Equipping officers with body cams underway throughout state | Illinois

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(The Center Square) – Police officers in Illinois’ fifth-largest city are now equipped with body cameras.

City officials in Rockford have held three public meetings in recent weeks to explain the technology and how the videos can be used. Cameras were up and running as of Oct. 25.

“Body cameras are not a panacea,” Rockford Mayor Tom McNamara said. “It’s not going to be the cure-all. It’s just one more tool in our toolbox to build trust, to build accountability and to let citizens know that we want the facts and nothing but the facts.”

The department has purchased more than 300 body cameras and has trained all officers on the technology. He says the move was a natural progression after outfitting all department squad cars with dash cams two years ago.

“One-on-one person-to-person interaction, the body camera would catch,” McNamara said. “If our officers are chasing someone on foot, those body cameras would be able to catch it when really the dash camera would only catch the portions of the chase that are right directly in front of the vehicle.”

McNamara believes city residents and the police department largely have enjoyed a good relationship over the years, but the camera technology can help defuse any potential future conflicts.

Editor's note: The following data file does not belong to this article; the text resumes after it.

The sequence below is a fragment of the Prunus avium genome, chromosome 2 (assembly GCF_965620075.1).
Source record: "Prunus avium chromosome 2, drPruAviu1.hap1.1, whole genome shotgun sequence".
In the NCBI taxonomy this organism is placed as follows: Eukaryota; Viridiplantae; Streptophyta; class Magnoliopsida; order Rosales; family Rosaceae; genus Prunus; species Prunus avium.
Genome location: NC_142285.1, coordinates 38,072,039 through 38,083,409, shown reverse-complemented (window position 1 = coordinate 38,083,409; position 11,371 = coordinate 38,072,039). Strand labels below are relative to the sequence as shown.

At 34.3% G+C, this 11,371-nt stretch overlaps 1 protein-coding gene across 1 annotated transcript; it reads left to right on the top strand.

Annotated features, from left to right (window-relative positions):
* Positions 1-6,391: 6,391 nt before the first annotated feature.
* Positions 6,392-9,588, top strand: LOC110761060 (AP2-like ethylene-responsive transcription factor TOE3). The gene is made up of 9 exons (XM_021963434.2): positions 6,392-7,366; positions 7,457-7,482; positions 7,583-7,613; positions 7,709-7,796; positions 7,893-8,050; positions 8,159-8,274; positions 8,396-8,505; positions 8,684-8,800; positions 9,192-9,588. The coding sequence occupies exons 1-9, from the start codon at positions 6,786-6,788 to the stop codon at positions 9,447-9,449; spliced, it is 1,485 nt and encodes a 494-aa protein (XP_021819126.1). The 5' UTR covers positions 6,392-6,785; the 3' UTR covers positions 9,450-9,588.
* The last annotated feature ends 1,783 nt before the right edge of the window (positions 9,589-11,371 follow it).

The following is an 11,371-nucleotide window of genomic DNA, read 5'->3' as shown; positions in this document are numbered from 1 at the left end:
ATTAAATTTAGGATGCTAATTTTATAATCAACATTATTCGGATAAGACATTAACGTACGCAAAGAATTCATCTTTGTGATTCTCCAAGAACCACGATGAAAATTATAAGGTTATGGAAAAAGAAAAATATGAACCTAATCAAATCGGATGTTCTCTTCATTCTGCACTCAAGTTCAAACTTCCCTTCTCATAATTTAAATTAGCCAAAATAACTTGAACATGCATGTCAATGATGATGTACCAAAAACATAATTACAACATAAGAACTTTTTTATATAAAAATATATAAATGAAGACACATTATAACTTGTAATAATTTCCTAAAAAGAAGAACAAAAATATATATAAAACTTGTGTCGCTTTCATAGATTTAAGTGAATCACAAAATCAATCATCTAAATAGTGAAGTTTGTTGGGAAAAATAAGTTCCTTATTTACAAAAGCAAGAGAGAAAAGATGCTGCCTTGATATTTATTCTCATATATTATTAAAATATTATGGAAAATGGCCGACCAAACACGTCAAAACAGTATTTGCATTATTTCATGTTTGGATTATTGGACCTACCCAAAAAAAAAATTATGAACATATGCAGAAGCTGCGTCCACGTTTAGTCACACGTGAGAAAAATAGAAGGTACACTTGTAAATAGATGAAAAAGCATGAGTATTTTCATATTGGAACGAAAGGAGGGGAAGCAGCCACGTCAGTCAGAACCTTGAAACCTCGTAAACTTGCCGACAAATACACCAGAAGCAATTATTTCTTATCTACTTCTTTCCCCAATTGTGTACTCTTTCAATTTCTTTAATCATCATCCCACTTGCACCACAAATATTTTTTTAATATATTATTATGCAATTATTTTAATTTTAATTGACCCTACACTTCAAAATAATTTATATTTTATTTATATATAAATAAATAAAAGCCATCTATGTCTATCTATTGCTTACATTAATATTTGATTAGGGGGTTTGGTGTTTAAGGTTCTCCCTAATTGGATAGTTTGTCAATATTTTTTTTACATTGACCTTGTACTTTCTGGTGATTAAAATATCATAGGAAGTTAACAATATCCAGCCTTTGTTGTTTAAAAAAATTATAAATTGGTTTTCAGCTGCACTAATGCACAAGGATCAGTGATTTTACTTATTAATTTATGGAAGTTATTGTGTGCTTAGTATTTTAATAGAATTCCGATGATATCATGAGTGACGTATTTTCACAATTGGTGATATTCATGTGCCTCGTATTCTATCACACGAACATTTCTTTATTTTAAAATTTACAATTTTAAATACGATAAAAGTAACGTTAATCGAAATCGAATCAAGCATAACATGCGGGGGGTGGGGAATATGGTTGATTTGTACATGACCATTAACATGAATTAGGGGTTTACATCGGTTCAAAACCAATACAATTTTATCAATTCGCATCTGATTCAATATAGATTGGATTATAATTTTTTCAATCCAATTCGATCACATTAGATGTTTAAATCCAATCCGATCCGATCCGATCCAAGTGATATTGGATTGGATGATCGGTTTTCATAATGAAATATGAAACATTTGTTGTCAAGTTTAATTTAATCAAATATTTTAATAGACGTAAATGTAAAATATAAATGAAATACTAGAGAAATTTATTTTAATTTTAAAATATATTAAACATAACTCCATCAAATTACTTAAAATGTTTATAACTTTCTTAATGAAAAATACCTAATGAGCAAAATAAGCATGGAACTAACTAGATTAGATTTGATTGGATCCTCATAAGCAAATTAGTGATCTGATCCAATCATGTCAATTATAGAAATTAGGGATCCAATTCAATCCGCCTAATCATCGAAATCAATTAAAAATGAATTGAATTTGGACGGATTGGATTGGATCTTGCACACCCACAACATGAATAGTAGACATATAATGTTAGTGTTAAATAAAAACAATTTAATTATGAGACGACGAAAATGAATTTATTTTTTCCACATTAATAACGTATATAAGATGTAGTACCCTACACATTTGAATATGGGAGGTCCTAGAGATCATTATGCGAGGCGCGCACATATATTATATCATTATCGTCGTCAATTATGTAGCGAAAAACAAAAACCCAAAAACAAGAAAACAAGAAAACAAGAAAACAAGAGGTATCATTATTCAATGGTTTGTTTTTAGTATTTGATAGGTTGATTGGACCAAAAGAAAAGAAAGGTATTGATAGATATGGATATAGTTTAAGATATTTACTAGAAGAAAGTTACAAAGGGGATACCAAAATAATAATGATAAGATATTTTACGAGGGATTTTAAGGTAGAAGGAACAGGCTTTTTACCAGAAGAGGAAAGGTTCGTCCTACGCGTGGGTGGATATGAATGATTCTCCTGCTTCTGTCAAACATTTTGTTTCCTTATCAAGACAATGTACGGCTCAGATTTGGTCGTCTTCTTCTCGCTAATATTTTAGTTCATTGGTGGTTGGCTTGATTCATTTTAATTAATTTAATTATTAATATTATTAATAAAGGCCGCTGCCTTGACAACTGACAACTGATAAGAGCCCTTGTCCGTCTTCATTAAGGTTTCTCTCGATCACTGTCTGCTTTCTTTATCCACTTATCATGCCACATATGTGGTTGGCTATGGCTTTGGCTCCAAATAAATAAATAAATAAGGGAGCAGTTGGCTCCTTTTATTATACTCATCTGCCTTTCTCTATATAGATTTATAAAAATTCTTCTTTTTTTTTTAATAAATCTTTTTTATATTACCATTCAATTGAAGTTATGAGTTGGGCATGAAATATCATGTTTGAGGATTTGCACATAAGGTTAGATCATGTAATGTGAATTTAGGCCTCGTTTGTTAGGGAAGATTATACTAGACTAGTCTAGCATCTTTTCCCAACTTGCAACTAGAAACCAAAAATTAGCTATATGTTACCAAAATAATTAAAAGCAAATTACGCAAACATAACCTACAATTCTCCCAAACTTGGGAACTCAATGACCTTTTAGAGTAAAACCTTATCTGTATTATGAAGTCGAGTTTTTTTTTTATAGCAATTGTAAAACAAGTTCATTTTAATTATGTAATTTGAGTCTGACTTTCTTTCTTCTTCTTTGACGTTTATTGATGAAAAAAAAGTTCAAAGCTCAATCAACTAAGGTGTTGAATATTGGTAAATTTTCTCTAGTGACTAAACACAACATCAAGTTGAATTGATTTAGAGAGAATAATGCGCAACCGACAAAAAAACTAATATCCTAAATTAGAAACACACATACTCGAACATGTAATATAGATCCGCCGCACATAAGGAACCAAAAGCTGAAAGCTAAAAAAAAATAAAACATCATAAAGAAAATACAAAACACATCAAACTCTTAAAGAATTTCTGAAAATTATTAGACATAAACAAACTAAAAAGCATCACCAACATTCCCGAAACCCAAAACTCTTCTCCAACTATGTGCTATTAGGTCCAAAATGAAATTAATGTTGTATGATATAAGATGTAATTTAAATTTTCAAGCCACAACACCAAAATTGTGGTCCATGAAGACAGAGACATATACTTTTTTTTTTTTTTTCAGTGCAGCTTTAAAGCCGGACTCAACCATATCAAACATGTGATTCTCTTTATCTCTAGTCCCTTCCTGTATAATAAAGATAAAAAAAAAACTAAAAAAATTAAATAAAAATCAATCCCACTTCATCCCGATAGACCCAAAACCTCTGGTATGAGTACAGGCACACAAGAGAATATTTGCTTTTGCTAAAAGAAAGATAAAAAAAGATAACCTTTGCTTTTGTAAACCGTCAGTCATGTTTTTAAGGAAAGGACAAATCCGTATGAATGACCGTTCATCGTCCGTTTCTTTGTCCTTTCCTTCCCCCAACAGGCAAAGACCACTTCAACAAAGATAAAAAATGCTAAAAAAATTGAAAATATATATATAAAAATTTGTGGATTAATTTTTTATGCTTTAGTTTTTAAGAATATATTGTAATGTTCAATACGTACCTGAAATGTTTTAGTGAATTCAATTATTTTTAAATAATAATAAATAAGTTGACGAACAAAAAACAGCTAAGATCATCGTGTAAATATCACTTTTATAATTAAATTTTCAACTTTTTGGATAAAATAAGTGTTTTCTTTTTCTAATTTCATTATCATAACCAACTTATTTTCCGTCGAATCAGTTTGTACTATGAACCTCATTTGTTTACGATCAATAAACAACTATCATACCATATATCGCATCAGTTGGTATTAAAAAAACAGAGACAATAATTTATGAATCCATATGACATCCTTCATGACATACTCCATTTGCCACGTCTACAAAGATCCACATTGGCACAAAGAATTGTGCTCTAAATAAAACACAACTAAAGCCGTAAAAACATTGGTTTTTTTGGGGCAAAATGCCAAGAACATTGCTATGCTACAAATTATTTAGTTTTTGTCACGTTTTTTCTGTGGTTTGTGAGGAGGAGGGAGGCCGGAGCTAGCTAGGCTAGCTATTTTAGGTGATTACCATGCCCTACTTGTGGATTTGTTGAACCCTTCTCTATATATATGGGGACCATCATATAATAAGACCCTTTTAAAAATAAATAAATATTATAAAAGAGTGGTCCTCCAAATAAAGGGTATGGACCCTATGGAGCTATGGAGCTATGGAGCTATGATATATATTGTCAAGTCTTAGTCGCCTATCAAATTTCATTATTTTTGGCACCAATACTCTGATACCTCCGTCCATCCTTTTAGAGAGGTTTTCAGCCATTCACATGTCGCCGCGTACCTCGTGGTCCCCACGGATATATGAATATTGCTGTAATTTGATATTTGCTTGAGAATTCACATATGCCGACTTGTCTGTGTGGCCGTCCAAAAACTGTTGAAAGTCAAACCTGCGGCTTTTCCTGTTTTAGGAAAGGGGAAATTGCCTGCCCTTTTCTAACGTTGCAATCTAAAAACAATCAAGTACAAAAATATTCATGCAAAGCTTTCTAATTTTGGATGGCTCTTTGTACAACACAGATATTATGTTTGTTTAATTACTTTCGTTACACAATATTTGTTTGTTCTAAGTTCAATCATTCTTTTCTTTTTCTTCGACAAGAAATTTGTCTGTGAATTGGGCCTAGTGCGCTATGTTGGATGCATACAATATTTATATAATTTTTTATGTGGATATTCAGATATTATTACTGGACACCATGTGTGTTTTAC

“This will help build trust in our community,” McNamara said. “and make sure that we’re holding officers and citizens accountable. This will get us away from a lot of debates about he said/she said, about what may have transpired or not transpired.”

Costs to operate the system are estimated to run into the millions of dollars to cover the first few years of the rollout. The high costs apparently don’t come from the cameras themselves.

“The actual high cost comes with the storage of the information from the body cameras,” McNamara said. “It also comes from the personnel that we now need to hire to monitor the body cameras. Every half hour that someone wants to FOIA information, it’s going to take our team about an hour to review that film footage. Obviously, you don’t want certain pieces of private information being leaked out.”

As part of a recent criminal justice reform law, every police officer in the state will be required to wear a body camera by 2025.

McNamara says the Rockford city council, the police chief, and the police union are on board with the effort.

“Prior to the state passing the bill that required all communities to have body cameras, we had already passed that through city council,” McNamara said. “Our department is eager to get these out there. They’re eager to be a progressive department on the side of accountability and trust-building.”

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Caleb Alexander

Caleb Alexander

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